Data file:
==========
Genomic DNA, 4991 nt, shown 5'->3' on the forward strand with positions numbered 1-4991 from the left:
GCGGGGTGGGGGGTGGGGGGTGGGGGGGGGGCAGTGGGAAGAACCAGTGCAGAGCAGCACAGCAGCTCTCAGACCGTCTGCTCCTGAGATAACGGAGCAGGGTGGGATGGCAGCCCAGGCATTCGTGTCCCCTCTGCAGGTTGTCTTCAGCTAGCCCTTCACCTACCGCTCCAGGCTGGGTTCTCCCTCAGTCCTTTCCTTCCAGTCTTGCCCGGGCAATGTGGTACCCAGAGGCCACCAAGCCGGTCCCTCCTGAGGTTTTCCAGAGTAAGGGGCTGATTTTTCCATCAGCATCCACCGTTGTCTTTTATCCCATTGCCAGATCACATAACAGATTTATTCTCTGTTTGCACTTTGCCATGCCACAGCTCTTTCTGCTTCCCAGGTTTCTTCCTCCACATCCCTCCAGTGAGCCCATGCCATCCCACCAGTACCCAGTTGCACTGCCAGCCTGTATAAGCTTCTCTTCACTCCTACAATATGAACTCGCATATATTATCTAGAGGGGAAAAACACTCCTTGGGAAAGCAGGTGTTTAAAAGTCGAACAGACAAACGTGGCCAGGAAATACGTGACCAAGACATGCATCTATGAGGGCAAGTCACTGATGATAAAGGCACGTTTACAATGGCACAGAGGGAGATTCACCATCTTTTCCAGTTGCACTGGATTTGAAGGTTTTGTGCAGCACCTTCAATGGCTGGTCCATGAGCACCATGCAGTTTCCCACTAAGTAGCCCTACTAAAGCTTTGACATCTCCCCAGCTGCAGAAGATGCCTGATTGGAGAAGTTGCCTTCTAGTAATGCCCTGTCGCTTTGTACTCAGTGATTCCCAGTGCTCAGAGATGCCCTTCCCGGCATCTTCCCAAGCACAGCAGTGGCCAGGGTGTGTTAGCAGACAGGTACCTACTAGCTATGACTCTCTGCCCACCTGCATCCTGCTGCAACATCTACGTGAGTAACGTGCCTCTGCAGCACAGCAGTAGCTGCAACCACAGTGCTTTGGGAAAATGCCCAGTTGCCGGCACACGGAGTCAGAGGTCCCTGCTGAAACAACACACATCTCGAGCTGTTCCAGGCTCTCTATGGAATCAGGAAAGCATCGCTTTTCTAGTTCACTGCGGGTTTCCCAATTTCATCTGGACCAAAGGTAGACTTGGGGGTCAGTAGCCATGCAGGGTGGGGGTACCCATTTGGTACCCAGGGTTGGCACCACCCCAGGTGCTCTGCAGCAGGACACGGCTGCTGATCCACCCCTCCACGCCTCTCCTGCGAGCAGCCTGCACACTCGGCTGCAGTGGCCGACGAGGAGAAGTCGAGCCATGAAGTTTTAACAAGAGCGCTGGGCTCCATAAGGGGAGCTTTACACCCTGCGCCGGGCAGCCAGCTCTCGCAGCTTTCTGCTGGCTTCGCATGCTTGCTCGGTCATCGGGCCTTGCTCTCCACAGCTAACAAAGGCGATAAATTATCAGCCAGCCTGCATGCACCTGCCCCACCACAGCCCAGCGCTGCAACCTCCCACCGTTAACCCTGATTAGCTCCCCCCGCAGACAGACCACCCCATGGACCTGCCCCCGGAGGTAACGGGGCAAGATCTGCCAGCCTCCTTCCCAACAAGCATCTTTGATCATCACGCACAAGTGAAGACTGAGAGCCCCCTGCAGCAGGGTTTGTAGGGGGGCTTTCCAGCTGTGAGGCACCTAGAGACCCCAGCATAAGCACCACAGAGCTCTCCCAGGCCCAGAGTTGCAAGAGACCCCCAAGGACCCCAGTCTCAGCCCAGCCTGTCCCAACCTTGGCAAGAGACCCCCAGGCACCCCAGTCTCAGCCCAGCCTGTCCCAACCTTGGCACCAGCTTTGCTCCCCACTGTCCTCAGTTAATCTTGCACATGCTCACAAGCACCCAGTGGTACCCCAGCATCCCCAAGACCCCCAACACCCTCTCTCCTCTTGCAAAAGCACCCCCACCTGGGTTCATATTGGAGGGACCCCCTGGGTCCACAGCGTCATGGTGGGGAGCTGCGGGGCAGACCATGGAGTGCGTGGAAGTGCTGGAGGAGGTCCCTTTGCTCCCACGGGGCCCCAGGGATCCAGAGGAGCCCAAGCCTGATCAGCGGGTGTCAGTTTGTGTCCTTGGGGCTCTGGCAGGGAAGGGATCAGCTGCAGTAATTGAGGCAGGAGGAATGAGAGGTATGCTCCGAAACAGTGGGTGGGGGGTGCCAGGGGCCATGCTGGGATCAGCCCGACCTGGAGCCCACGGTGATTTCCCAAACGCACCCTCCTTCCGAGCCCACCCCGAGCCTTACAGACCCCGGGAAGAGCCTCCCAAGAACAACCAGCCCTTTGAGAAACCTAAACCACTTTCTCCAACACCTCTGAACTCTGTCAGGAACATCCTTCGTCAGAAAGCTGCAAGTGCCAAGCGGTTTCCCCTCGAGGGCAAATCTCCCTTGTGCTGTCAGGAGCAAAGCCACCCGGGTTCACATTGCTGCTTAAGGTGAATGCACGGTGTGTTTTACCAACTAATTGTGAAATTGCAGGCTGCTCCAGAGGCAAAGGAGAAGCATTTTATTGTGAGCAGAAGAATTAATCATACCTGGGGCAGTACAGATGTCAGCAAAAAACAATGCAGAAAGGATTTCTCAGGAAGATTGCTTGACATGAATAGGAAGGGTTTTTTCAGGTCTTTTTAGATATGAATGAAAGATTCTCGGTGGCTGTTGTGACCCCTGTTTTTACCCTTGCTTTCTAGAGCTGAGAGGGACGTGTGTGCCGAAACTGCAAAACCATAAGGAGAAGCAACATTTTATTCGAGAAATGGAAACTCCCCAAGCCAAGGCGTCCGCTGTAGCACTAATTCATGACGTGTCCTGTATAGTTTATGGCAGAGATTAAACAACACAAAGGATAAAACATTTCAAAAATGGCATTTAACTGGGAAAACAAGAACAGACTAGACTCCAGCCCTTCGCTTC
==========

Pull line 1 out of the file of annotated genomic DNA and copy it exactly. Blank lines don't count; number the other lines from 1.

Genomic DNA, 4991 nt, shown 5'->3' on the forward strand with positions numbered 1-4991 from the left: